Debt problems ‘often hidden from partners’

debt problems

debt problemsDo you really know the state of your partner’s finances? A study by the Co-Operative Bank has found that more than one in 10 women and one in seven men have secret debt problems that even their partners don’t know about.

It’s estimated that people in relationships across the UK may be keeping as much as £41 billion from their other halves.

Scary stuff.

But before you level an accusing stare at your nearest and dearest across the breakfast table, it’s important to remember that debt is a big – and common – problem in this country.

According to the report, 62% of people surveyed had debt in the form of credit cards, mortgages or overdrafts. The men admitted to being in the red to the tune of £14,228, while the women confessed to debt levels of £22,418 on average.

The important thing to remember is that if you find yourself struggling, there’s always help available.

So if you’re in debt, don’t despair – you’re not alone. What’s more, there are simple steps you can take to get control of your finances.

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1. Make a plan

Ok, it’s not the most thrilling thing you’ll ever do – but if you’ve got debt problems then making a budget is non-negotiable.

After all if you don’t know what you spend, then you don’t know how much you need to save!

Use this really nifty free budget planner tool to quickly work out how much money you’ve got coming in and what you’re spending it on. It really helps take the pain out of making a budget so give it a go – it only takes 30 minutes at most, and you may be surprised by the results.

2. Check you are getting what you’re entitled to

The benefits system can be complicated. Figures from the Department of Work and Pensions show that billions of pounds worth of benefits go unclaimed each year – from pension credit to childcare vouchers.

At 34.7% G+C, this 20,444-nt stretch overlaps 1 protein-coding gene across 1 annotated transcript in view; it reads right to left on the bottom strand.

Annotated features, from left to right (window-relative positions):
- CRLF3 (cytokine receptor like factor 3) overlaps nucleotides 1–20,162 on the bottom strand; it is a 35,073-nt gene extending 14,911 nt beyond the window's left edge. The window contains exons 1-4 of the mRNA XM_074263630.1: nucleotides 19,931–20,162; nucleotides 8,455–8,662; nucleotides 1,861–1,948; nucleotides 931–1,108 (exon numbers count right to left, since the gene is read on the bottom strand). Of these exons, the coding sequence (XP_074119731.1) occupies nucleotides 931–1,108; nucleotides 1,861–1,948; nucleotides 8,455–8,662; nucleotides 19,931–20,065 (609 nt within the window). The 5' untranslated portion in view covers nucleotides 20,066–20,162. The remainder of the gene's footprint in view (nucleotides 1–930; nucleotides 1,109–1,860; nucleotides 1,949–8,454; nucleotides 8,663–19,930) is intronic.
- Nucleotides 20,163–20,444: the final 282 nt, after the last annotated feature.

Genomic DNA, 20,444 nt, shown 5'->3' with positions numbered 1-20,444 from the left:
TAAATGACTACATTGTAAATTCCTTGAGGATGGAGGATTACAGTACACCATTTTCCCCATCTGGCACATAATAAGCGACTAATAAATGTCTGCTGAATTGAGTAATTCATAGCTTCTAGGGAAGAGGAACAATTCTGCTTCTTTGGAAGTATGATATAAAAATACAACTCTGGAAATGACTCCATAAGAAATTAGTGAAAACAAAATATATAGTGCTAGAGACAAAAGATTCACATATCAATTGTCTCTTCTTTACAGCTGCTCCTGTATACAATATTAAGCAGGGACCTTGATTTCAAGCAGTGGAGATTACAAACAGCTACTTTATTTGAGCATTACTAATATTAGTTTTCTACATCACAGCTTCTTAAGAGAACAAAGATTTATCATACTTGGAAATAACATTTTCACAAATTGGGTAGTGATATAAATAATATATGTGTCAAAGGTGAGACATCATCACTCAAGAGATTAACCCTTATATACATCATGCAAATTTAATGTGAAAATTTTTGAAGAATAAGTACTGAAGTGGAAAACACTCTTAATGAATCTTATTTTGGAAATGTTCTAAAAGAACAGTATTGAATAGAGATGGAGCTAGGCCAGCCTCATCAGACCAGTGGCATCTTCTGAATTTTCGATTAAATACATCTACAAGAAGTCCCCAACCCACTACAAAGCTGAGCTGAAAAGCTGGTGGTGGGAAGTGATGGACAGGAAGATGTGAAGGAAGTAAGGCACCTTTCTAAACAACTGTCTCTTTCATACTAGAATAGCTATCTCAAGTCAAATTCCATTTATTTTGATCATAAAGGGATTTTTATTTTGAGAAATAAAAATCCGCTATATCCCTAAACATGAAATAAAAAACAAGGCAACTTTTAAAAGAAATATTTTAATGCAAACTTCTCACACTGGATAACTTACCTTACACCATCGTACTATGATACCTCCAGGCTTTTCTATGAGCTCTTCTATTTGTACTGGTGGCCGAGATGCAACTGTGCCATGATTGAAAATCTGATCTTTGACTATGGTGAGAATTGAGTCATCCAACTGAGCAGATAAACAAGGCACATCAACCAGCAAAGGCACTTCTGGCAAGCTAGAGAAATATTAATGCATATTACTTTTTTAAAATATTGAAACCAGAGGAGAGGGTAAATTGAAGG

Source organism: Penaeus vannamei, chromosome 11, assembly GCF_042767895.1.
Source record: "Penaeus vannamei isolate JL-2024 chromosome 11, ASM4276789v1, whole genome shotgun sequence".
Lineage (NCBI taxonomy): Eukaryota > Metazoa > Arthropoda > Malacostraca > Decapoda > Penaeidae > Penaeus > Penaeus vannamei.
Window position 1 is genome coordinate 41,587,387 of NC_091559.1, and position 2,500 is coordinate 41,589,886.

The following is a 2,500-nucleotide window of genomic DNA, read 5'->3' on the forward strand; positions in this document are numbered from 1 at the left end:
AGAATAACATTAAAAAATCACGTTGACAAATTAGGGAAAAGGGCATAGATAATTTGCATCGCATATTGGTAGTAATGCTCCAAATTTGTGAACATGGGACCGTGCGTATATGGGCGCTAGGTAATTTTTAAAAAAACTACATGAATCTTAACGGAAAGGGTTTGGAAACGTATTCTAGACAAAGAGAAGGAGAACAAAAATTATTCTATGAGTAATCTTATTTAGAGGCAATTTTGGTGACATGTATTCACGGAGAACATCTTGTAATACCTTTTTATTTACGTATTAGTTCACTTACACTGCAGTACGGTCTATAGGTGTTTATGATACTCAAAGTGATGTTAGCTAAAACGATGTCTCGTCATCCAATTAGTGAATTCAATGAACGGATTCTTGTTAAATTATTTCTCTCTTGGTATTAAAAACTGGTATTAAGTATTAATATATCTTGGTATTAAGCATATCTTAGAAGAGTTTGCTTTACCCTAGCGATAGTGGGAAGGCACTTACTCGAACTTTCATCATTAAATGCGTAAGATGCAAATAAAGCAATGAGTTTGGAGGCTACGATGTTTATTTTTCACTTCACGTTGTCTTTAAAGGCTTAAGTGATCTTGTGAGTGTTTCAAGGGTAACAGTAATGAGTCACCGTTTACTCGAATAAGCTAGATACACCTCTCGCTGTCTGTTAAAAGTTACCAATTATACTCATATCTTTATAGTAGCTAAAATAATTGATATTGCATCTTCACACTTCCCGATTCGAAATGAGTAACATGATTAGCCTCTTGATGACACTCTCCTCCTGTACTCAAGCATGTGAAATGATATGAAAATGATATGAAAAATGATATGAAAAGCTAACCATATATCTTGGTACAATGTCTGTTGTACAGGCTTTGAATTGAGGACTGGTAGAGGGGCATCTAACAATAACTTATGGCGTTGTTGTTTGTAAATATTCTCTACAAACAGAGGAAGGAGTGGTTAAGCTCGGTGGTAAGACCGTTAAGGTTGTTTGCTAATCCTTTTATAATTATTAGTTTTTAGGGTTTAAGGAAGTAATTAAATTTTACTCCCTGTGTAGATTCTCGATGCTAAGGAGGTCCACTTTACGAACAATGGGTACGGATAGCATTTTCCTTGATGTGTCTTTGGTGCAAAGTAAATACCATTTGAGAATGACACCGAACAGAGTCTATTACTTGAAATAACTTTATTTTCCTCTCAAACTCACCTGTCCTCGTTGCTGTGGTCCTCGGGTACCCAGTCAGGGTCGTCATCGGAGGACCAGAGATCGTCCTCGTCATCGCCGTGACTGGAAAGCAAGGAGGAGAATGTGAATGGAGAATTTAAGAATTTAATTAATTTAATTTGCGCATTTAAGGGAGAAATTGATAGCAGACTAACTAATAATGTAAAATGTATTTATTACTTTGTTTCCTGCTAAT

There’s an easy way to check you’re getting what you’re entitled to, though. The Citizens’ Advice Bureau has a free online benefits calculator, which will quickly tell you if you’re missing out.

It’s definitely worth checking – if your household’s family income comes in at under £66,000, you may be entitled to some form of benefit.

3. Reduce your utility bills

Are you paying more than you should for your household bills? If you don’t check, you’ll never know. MyFamilyClub has partnered with uSwitch to help families find the cheapest energy supplier quickly and easily.

4. Don’t let interest eat up your earnings

According to debt charity Consumer Credit Counselling Service, the average family spends a whopping 28% of their discretionary income simply paying off interest charges.

It goes without saying that that money is better off in your pocket than in the banks’!

If you’re not sure whether a credit card offers you a good deal, use our handy credit card calculator to work out how long it will take to clear your balance, and how much you will need to repay each month.

5. Pay things off in the right order

Some debts are more expensive than others. So make sure you pay off those debts that have the highest interest rate first (and just make the minimum payments on your other debts).

Once you’ve cleared the most expensive debt, move down to the next most expensive, and so on.

And don’t forget to talk to your creditors. If you let your bank or credit card company know that you’re struggling to make repayments (ideally before you miss one!) then they will often work with you to make the debt more manageable.

Still need help?

The important thing to remember is that if you find yourself struggling, there’s always help available.

If you’re in really serious debt and need to talk to someone, there are some excellent free advisory services available, such as The National Debtline. Or you can get face-to-face debt advice at a Citizen’s Advice Bureau – you can find your nearest branch here.

Don’t forget!

You can also chat to other parents and financial experts about debt problems (or anything else that’s on your mind!) over on our Community Forum.